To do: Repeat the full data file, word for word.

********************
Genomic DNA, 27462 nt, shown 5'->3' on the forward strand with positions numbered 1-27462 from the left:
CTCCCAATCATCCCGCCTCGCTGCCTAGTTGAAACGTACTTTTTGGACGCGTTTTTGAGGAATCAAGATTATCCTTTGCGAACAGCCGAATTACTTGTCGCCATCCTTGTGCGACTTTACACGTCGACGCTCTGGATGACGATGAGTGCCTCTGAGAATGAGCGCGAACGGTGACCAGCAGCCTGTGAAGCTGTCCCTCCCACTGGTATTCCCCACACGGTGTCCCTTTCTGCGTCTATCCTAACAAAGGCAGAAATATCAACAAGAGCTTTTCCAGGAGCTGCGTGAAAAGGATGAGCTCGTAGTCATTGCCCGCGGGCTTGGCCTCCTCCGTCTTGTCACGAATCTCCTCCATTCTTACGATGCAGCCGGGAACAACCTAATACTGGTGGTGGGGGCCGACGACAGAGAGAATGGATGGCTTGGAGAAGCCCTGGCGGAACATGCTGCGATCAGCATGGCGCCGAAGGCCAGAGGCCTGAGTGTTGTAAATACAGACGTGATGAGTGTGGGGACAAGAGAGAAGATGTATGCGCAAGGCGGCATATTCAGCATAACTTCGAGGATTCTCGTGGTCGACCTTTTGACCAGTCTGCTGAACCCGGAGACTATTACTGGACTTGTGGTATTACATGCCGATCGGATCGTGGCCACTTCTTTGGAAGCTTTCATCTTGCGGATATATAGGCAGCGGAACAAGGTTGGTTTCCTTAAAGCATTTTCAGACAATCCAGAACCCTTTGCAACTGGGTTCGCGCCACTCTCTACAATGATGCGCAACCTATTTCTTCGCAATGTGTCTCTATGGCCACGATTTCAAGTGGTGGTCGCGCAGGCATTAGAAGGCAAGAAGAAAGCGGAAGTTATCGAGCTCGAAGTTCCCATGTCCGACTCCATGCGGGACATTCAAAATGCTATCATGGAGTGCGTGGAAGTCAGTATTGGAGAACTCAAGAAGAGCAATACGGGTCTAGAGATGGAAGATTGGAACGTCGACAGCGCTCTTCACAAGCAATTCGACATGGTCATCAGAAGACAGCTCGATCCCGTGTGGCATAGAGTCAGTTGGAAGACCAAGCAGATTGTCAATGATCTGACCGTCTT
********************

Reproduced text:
Genomic DNA, 27462 nt, shown 5'->3' on the forward strand with positions numbered 1-27462 from the left:
CTCCCAATCATCCCGCCTCGCTGCCTAGTTGAAACGTACTTTTTGGACGCGTTTTTGAGGAATCAAGATTATCCTTTGCGAACAGCCGAATTACTTGTCGCCATCCTTGTGCGACTTTACACGTCGACGCTCTGGATGACGATGAGTGCCTCTGAGAATGAGCGCGAACGGTGACCAGCAGCCTGTGAAGCTGTCCCTCCCACTGGTATTCCCCACACGGTGTCCCTTTCTGCGTCTATCCTAACAAAGGCAGAAATATCAACAAGAGCTTTTCCAGGAGCTGCGTGAAAAGGATGAGCTCGTAGTCATTGCCCGCGGGCTTGGCCTCCTCCGTCTTGTCACGAATCTCCTCCATTCTTACGATGCAGCCGGGAACAACCTAATACTGGTGGTGGGGGCCGACGACAGAGAGAATGGATGGCTTGGAGAAGCCCTGGCGGAACATGCTGCGATCAGCATGGCGCCGAAGGCCAGAGGCCTGAGTGTTGTAAATACAGACGTGATGAGTGTGGGGACAAGAGAGAAGATGTATGCGCAAGGCGGCATATTCAGCATAACTTCGAGGATTCTCGTGGTCGACCTTTTGACCAGTCTGCTGAACCCGGAGACTATTACTGGACTTGTGGTATTACATGCCGATCGGATCGTGGCCACTTCTTTGGAAGCTTTCATCTTGCGGATATATAGGCAGCGGAACAAGGTTGGTTTCCTTAAAGCATTTTCAGACAATCCAGAACCCTTTGCAACTGGGTTCGCGCCACTCTCTACAATGATGCGCAACCTATTTCTTCGCAATGTGTCTCTATGGCCACGATTTCAAGTGGTGGTCGCGCAGGCATTAGAAGGCAAGAAGAAAGCGGAAGTTATCGAGCTCGAAGTTCCCATGTCCGACTCCATGCGGGACATTCAAAATGCTATCATGGAGTGCGTGGAAGTCAGTATTGGAGAACTCAAGAAGAGCAATACGGGTCTAGAGATGGAAGATTGGAACGTCGACAGCGCTCTTCACAAGCAATTCGACATGGTCATCAGAAGACAGCTCGATCCCGTGTGGCATAGAGTCAGTTGGAAGACCAAGCAGATTGTCAATGATCTGACCGTCTT